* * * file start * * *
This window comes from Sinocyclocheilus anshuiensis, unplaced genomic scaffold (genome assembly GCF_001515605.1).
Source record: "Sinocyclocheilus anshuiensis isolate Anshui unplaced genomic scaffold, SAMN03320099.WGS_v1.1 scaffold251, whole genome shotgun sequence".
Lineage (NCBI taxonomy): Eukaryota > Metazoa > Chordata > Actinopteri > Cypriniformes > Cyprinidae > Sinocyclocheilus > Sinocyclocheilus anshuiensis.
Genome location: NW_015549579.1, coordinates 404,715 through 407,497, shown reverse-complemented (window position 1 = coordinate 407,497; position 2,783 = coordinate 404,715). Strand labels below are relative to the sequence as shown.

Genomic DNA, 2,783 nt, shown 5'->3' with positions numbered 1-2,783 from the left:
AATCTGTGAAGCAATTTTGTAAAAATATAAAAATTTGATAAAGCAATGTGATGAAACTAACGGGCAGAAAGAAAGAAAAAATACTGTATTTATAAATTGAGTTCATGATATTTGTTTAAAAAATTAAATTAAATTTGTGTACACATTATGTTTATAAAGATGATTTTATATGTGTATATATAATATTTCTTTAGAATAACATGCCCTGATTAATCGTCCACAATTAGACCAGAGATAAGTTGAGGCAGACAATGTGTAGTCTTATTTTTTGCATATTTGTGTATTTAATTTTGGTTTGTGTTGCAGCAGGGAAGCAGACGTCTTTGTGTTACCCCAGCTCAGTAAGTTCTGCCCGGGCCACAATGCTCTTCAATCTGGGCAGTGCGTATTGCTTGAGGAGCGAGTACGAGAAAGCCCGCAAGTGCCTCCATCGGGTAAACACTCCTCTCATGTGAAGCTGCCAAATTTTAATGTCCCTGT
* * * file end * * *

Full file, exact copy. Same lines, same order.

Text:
This window comes from Sinocyclocheilus anshuiensis, unplaced genomic scaffold (genome assembly GCF_001515605.1).
Source record: "Sinocyclocheilus anshuiensis isolate Anshui unplaced genomic scaffold, SAMN03320099.WGS_v1.1 scaffold251, whole genome shotgun sequence".
Lineage (NCBI taxonomy): Eukaryota > Metazoa > Chordata > Actinopteri > Cypriniformes > Cyprinidae > Sinocyclocheilus > Sinocyclocheilus anshuiensis.
Genome location: NW_015549579.1, coordinates 404,715 through 407,497, shown reverse-complemented (window position 1 = coordinate 407,497; position 2,783 = coordinate 404,715). Strand labels below are relative to the sequence as shown.

Genomic DNA, 2,783 nt, shown 5'->3' with positions numbered 1-2,783 from the left:
AATCTGTGAAGCAATTTTGTAAAAATATAAAAATTTGATAAAGCAATGTGATGAAACTAACGGGCAGAAAGAAAGAAAAAATACTGTATTTATAAATTGAGTTCATGATATTTGTTTAAAAAATTAAATTAAATTTGTGTACACATTATGTTTATAAAGATGATTTTATATGTGTATATATAATATTTCTTTAGAATAACATGCCCTGATTAATCGTCCACAATTAGACCAGAGATAAGTTGAGGCAGACAATGTGTAGTCTTATTTTTTGCATATTTGTGTATTTAATTTTGGTTTGTGTTGCAGCAGGGAAGCAGACGTCTTTGTGTTACCCCAGCTCAGTAAGTTCTGCCCGGGCCACAATGCTCTTCAATCTGGGCAGTGCGTATTGCTTGAGGAGCGAGTACGAGAAAGCCCGCAAGTGCCTCCATCGGGTAAACACTCCTCTCATGTGAAGCTGCCAAATTTTAATGTCCCTGT